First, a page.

But as a team, we just didn’t give up.

Finishing is always better than a Did Not Finish (DNF).

What’s your most memorable race and why has it left such an impact on you?

My most memorable race was the Raid Gauloise that was held in Vietnam in 2002. This race format was 5 person co-ed teams. We had to get all of us and a ton of gear to Vietnam from our homes in California. We also had to have 2 crew people go with us, so finding 2 people that could leave their families and jobs for 2 weeks wasn’t easy. The organization was time-consuming and detailed. At the time I had a 10-year-old son at home as well. Once we got to Viet Nam, we had to get ready for a race in a country that we had virtually no experience with and none of us spoke the language. On top of that, 10 days of non-stop racing was a huge stretch for all of us. Since it was in Vietnam, we spent a lot of time on the water (in kayaks, rafts, and inflatables of some sort) as well as foot travel, cycling, rope work and whatever else they could throw at us. At times it was raining so hard we could not see the trail in front of us.

But the coolest part of all was the people of Vietnam.

We were often offered food, or a dry place to rest or sleep. In general we were treated like welcomed guests. It was amazing.

What advice do you have for people thinking about getting involved in adventure racing?

Those people who are interested in adventure racing should just give it a try, starting with a 6 hour event or something similar. And those mud runs don’t count! ( too gimmicky!) A true race should test your physical and mental ability. The single biggest factor of this type of event is the ability for all team members to communicate and come to consensus and not end up really ticked at each other. Many people can finish the course as an individual and feel good about it. But doing that as a team of 3 or more is a completely different story and adds a dimension to the race that not only complicates it but enriches it as well.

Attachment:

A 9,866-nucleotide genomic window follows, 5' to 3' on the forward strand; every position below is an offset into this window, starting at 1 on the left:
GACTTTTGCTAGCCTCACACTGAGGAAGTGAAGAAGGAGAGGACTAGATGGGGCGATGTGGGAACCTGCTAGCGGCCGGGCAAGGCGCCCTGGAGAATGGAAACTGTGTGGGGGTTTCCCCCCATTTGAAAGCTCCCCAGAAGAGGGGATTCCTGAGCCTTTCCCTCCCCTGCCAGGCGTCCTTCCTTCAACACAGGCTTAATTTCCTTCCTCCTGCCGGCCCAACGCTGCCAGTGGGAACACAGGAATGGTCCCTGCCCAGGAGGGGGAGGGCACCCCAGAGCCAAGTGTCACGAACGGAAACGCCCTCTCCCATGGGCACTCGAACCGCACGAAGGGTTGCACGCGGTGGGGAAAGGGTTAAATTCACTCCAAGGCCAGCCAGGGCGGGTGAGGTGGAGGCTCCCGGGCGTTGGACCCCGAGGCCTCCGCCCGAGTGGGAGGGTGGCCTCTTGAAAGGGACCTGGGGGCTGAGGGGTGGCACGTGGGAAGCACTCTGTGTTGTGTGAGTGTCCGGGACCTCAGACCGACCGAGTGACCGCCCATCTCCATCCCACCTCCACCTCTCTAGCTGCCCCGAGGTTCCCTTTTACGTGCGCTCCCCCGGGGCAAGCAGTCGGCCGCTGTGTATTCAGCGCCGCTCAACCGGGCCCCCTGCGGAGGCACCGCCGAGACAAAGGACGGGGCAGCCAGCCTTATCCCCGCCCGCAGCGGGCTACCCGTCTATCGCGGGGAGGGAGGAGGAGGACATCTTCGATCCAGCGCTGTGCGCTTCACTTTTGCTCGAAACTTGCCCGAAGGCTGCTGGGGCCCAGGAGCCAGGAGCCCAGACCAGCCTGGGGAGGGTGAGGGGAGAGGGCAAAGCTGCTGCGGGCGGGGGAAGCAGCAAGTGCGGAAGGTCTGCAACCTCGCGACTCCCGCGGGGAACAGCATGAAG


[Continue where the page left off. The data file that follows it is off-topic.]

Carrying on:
So you’re not adventure racing anymore but I heard you completed the Camino de Santiago a couple of years ago. What was that like?

I am not able to really race anymore because I had a hip replacement 9 years ago (nothing to do with all that running I did) and running is not recommended after surgery. But I do stay very active and walking/trekking is my preferred activity. My friend Brien Crothers and I completed all 490 miles of the Camino De Santiago in 2016 and it was very mentally challenging! We averaged about 25 miles per day and there were times when we both wondered what made us think this was a good idea? But in the end, it was an experience that I’ll never forget and one that taught me a lot. And yes, there are other versions of the Camino, and I hope to complete the one that starts in Portugal sometime in the near future.

What’s your next adventure?

Right now I am in the planning stages for the Tour of Mont Blanc trek that begins in Switzerland and goes around Mont Blanc through France and Italy. And then one of these days, I’d really like to do the Pacific Crest Trail (PCT) as a through hike.

The perfect s’more?

The perfect S’more is the classic, made with good old Hershey’s chocolate and of course graham crackers and marshmallows. But my camping does not generally involve a campfire; rather a camp stove or a JetBoil, so that I can make a nice cup of camp coffee or tea to have with Peanut M&M’s. No trip is complete without the M&M’s!